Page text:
Payback: Ellis Leigh Writing As Kristin Harte

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I’ve always been fascinated by authors who write under a pen name—as well as by what it takes to co-author a book with another writer. So when I got the chance to interview Ellis Leigh, I couldn’t have been more excited! Ellis has not one but two pseudonyms…she writes paranormal romance as herself, #sexytimes books with a co-author as London Hale, and she’s just released PAYBACK, the first book in a brand-new romantic suspense series, as Kristin Harte. Did I mention she also has a day job? I am in awe of her…and you will be too.

Hi Ellis! It’s so great to meet you. We’ve actually connected through a fellow author, Brighton Walsh…who you collaborate with under the pen name London Hale. Can you tell us a little bit about what it’s like to work with another author to complete a book? What’s your process…do you outline together, go back and forth as you’re writing chapters, or something else entirely? And how did your collaboration come about?

Thanks so much for having me, Emily! I’m so glad Brighton put us together. She’s the extrovert in our writing partnership for sure.

Working with another author was both fun and stressful. Fun because it’s Brighton—she’s a riot. Stressful because I hate to disappoint people, so I always felt the pressure to live up to what was expected of me. Thankfully, we worked really well together even though we came at a lot of things differently. I had to adjust my writing process to accommodate hers, and she had to put up with me saying things like “just get it done and go back later to clean it up,” which isn’t at all something she does. In the end, we worked it out and published eleven fun, tropey erotic romance novellas in six months and helped launch the Dirty Bits line with Carina Press this past fall.

Our process is pretty basic. Pick a trope (or two or three), go back and forth on ideas and plot points, and write. Our stories are dual POV, so we’d pick whichever character spoke the loudest to us and dive in. Brighton’s a plotter who usually has an extensive outline before she starts writing. I’m not. I live and die by GMC (goal motivation conflict), so once I have the character set in my head, I plot out a loose structure and can go from there. Brighton plays choose your own adventure with her characters—if he does this, then he’ll do this. But if he does that, then he’ll do something else. I see specific scenes as GIFs or videos in my head, so the path to those scenes can vary without losing the overall goal. Totally different, but I think it worked for us because we both respected the other’s process enough to give them room to do what they needed to. We’re lucky that we live close enough to do some things in person (like plotting a blow job scene in a crowded Corner Bakery) but usually we handled discussions over text, Google docs, and a massive Dropbox shared folder.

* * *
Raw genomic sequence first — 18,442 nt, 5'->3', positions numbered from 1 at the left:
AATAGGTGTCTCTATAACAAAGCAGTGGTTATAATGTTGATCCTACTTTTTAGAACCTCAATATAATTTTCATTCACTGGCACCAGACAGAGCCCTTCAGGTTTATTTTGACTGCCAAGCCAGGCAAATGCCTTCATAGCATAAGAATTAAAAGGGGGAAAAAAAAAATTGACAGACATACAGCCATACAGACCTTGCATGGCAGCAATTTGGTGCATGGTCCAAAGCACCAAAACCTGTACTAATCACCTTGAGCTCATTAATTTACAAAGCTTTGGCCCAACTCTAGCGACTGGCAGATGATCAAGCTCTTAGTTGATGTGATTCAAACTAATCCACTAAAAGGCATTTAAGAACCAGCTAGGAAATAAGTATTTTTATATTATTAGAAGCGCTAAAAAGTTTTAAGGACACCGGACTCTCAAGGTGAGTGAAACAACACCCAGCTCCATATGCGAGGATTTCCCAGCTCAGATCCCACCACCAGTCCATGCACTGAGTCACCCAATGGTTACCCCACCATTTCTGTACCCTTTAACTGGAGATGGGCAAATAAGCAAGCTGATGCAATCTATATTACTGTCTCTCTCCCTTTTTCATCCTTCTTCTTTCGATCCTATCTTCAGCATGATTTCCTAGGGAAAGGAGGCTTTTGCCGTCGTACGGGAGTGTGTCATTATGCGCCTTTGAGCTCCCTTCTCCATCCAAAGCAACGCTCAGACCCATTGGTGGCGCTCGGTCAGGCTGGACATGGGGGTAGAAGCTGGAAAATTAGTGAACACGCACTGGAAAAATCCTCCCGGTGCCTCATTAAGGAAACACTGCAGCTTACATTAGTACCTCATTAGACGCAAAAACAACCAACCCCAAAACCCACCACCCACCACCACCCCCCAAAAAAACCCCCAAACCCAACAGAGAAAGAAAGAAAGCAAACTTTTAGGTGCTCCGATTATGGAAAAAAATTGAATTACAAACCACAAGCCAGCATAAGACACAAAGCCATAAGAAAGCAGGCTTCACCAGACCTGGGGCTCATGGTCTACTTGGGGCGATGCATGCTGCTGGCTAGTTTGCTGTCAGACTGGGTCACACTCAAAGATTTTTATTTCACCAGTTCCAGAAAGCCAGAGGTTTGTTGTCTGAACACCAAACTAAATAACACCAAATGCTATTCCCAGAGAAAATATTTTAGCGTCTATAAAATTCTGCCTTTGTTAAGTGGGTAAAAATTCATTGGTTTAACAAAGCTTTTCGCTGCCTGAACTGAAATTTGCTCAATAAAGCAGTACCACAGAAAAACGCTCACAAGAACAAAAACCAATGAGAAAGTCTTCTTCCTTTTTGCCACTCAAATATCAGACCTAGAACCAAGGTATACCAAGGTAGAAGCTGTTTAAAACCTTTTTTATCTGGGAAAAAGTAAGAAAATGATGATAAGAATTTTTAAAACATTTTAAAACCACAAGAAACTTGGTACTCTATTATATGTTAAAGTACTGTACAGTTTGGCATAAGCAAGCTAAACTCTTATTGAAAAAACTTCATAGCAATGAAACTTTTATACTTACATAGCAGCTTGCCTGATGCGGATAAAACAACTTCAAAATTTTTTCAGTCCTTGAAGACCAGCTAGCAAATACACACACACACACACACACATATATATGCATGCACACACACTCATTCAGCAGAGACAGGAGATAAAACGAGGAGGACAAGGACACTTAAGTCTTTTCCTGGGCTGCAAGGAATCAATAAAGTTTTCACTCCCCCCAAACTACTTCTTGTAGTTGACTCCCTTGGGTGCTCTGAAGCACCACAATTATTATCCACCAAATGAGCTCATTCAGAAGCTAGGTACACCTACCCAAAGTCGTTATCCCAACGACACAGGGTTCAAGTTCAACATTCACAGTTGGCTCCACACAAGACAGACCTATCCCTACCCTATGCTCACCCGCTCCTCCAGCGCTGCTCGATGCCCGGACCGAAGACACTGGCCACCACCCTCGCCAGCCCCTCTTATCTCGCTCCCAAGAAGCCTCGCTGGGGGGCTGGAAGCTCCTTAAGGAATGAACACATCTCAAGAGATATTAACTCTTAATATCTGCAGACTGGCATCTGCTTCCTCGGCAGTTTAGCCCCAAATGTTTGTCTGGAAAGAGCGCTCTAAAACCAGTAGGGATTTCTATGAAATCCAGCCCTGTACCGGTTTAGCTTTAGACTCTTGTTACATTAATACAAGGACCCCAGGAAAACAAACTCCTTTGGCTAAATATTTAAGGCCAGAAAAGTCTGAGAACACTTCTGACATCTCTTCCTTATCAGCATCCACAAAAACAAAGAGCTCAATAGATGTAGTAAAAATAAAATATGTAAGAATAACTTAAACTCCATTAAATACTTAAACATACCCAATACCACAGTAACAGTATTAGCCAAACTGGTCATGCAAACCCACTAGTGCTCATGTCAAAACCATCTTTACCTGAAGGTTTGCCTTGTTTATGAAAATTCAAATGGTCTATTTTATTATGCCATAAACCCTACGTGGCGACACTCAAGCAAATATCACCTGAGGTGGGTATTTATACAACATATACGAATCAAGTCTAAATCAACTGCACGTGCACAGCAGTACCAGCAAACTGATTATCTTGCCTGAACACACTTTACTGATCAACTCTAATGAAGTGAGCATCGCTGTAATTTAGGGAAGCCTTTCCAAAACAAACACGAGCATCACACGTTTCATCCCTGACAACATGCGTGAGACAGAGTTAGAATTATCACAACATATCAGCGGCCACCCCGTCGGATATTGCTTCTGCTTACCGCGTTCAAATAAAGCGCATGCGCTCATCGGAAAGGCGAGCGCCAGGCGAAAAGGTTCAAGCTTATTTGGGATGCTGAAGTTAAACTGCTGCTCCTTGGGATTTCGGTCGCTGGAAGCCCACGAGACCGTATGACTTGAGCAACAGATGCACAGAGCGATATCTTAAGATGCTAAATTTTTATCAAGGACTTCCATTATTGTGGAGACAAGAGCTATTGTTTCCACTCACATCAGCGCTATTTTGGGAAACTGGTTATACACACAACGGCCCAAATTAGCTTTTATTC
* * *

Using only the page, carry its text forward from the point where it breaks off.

FYI to any authors thinking about collaborating on naughty stories—don’t even attempt to be in the same document when writing a sex scene. Just…don’t. It’s so awkward. Our sex scenes were all solo written as drafts and then edited to add in details so they started out with a lot of action and feelings and heat and then “Hero says something naughty here” or “she should probably respond in here somewhere.” Again, it worked for us.  

As for how the collaboration came about, Brighton and I met when we were both reading and writing Twilight fanfiction. She lives within an hour of me, so our friendship eventually moved offline (our first “date” was a group thing to see Magic Mike and eat breakfast—she prefers sweet breakfast foods and I prefer savory, if you’re wondering). One night, over good food and wine, we brought up wanting to write something fun. Stories designed to fit the market, to be quick reads because we’re all busy, and of course to be filthy. We figured we’d try one just to see if we could work together—that was DADDY’S BEST FRIEND, and we wrote it in like five days.

OK, now that we’ve talked about your sexy, sexy pseudonym, let’s move on to your brand new book, PAYBACK—written under yet another pen name: Kristin Harte. What’s PAYBACK all about—and why the pen name? Is it part of a series, or a standalone book?

PAYBACK is the story of a good man doing bad things to protect the friends and family he cares about. It’s the first book in the Vigilante Justice series, but each book reads as a standalone romance. These books fall under romantic suspense and feature ex-military heroes, vigilante justice, and logging. The wood jokes write themselves.